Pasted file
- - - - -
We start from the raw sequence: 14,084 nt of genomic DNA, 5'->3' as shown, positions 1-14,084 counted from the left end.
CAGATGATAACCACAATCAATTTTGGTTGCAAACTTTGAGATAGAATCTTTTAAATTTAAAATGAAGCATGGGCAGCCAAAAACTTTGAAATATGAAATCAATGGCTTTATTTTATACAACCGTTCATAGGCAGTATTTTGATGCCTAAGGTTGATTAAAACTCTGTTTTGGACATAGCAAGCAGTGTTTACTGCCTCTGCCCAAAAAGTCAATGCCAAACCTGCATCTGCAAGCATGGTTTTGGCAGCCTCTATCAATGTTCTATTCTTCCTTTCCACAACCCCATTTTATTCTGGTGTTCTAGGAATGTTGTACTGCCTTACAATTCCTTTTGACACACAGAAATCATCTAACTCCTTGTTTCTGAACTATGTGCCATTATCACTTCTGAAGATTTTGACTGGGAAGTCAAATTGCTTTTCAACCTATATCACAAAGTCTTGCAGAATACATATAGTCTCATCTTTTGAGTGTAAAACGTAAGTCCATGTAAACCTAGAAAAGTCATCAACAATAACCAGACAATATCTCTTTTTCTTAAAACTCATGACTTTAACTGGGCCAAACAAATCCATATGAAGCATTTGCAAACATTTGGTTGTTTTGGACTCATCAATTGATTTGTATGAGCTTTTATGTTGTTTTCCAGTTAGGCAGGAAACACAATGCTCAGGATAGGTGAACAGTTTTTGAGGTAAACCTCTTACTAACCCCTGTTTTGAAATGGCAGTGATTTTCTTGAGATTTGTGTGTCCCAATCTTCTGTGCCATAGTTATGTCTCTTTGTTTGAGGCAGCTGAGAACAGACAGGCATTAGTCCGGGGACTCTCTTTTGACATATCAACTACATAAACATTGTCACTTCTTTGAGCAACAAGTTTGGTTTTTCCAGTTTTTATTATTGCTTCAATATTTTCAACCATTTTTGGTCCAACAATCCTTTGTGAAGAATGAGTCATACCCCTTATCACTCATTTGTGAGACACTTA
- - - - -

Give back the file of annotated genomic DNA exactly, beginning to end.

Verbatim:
We start from the raw sequence: 14,084 nt of genomic DNA, 5'->3' as shown, positions 1-14,084 counted from the left end.
CAGATGATAACCACAATCAATTTTGGTTGCAAACTTTGAGATAGAATCTTTTAAATTTAAAATGAAGCATGGGCAGCCAAAAACTTTGAAATATGAAATCAATGGCTTTATTTTATACAACCGTTCATAGGCAGTATTTTGATGCCTAAGGTTGATTAAAACTCTGTTTTGGACATAGCAAGCAGTGTTTACTGCCTCTGCCCAAAAAGTCAATGCCAAACCTGCATCTGCAAGCATGGTTTTGGCAGCCTCTATCAATGTTCTATTCTTCCTTTCCACAACCCCATTTTATTCTGGTGTTCTAGGAATGTTGTACTGCCTTACAATTCCTTTTGACACACAGAAATCATCTAACTCCTTGTTTCTGAACTATGTGCCATTATCACTTCTGAAGATTTTGACTGGGAAGTCAAATTGCTTTTCAACCTATATCACAAAGTCTTGCAGAATACATATAGTCTCATCTTTTGAGTGTAAAACGTAAGTCCATGTAAACCTAGAAAAGTCATCAACAATAACCAGACAATATCTCTTTTTCTTAAAACTCATGACTTTAACTGGGCCAAACAAATCCATATGAAGCATTTGCAAACATTTGGTTGTTTTGGACTCATCAATTGATTTGTATGAGCTTTTATGTTGTTTTCCAGTTAGGCAGGAAACACAATGCTCAGGATAGGTGAACAGTTTTTGAGGTAAACCTCTTACTAACCCCTGTTTTGAAATGGCAGTGATTTTCTTGAGATTTGTGTGTCCCAATCTTCTGTGCCATAGTTATGTCTCTTTGTTTGAGGCAGCTGAGAACAGACAGGCATTAGTCCGGGGACTCTCTTTTGACATATCAACTACATAAACATTGTCACTTCTTTGAGCAACAAGTTTGGTTTTTCCAGTTTTTATTATTGCTTCAATATTTTCAACCATTTTTGGTCCAACAATCCTTTGTGAAGAATGAGTCATACCCCTTATCACTCATTTGTGAGACACTTA